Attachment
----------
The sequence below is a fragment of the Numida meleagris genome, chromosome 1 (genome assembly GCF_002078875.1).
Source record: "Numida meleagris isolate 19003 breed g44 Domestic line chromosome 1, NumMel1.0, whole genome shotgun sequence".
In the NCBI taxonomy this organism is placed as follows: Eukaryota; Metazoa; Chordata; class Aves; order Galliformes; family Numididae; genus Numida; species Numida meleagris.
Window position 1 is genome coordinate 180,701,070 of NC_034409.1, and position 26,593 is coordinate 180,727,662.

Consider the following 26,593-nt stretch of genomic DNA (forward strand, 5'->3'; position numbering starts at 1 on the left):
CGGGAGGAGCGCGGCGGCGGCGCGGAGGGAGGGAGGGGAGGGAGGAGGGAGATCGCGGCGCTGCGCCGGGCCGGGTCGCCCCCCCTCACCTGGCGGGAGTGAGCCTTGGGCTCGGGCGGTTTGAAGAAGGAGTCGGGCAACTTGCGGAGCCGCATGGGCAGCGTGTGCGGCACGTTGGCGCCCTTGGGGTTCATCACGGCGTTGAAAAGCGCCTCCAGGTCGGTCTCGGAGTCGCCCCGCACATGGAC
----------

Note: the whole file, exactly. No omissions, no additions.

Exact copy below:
The sequence below is a fragment of the Numida meleagris genome, chromosome 1 (genome assembly GCF_002078875.1).
Source record: "Numida meleagris isolate 19003 breed g44 Domestic line chromosome 1, NumMel1.0, whole genome shotgun sequence".
In the NCBI taxonomy this organism is placed as follows: Eukaryota; Metazoa; Chordata; class Aves; order Galliformes; family Numididae; genus Numida; species Numida meleagris.
Window position 1 is genome coordinate 180,701,070 of NC_034409.1, and position 26,593 is coordinate 180,727,662.

Consider the following 26,593-nt stretch of genomic DNA (forward strand, 5'->3'; position numbering starts at 1 on the left):
CGGGAGGAGCGCGGCGGCGGCGCGGAGGGAGGGAGGGGAGGGAGGAGGGAGATCGCGGCGCTGCGCCGGGCCGGGTCGCCCCCCCTCACCTGGCGGGAGTGAGCCTTGGGCTCGGGCGGTTTGAAGAAGGAGTCGGGCAACTTGCGGAGCCGCATGGGCAGCGTGTGCGGCACGTTGGCGCCCTTGGGGTTCATCACGGCGTTGAAAAGCGCCTCCAGGTCGGTCTCGGAGTCGCCCCGCACATGGAC